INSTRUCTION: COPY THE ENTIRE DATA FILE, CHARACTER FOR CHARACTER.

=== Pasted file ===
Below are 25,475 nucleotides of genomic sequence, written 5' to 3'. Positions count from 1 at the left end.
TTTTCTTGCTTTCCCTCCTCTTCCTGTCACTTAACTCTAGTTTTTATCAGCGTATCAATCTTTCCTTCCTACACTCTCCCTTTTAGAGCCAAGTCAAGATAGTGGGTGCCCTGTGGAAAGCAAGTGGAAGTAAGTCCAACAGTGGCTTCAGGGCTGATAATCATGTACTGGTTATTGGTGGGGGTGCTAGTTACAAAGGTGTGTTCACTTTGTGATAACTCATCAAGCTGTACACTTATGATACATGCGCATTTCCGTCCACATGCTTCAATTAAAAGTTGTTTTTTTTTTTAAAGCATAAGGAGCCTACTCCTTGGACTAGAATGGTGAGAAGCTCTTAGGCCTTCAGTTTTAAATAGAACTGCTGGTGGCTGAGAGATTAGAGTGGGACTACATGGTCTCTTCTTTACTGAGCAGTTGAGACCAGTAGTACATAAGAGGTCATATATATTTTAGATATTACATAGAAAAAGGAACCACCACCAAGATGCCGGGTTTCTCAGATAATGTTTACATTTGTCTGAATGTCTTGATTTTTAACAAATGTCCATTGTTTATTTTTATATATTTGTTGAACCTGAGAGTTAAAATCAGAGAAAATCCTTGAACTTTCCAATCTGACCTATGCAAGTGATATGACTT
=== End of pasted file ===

Below are 25,475 nucleotides of genomic sequence, written 5' to 3'. Positions count from 1 at the left end.
TTTTCTTGCTTTCCCTCCTCTTCCTGTCACTTAACTCTAGTTTTTATCAGCGTATCAATCTTTCCTTCCTACACTCTCCCTTTTAGAGCCAAGTCAAGATAGTGGGTGCCCTGTGGAAAGCAAGTGGAAGTAAGTCCAACAGTGGCTTCAGGGCTGATAATCATGTACTGGTTATTGGTGGGGGTGCTAGTTACAAAGGTGTGTTCACTTTGTGATAACTCATCAAGCTGTACACTTATGATACATGCGCATTTCCGTCCACATGCTTCAATTAAAAGTTGTTTTTTTTTTTAAAGCATAAGGAGCCTACTCCTTGGACTAGAATGGTGAGAAGCTCTTAGGCCTTCAGTTTTAAATAGAACTGCTGGTGGCTGAGAGATTAGAGTGGGACTACATGGTCTCTTCTTTACTGAGCAGTTGAGACCAGTAGTACATAAGAGGTCATATATATTTTAGATATTACATAGAAAAAGGAACCACCACCAAGATGCCGGGTTTCTCAGATAATGTTTACATTTGTCTGAATGTCTTGATTTTTAACAAATGTCCATTGTTTATTTTTATATATTTGTTGAACCTGAGAGTTAAAATCAGAGAAAATCCTTGAACTTTCCAATCTGACCTATGCAAGTGATATGACTT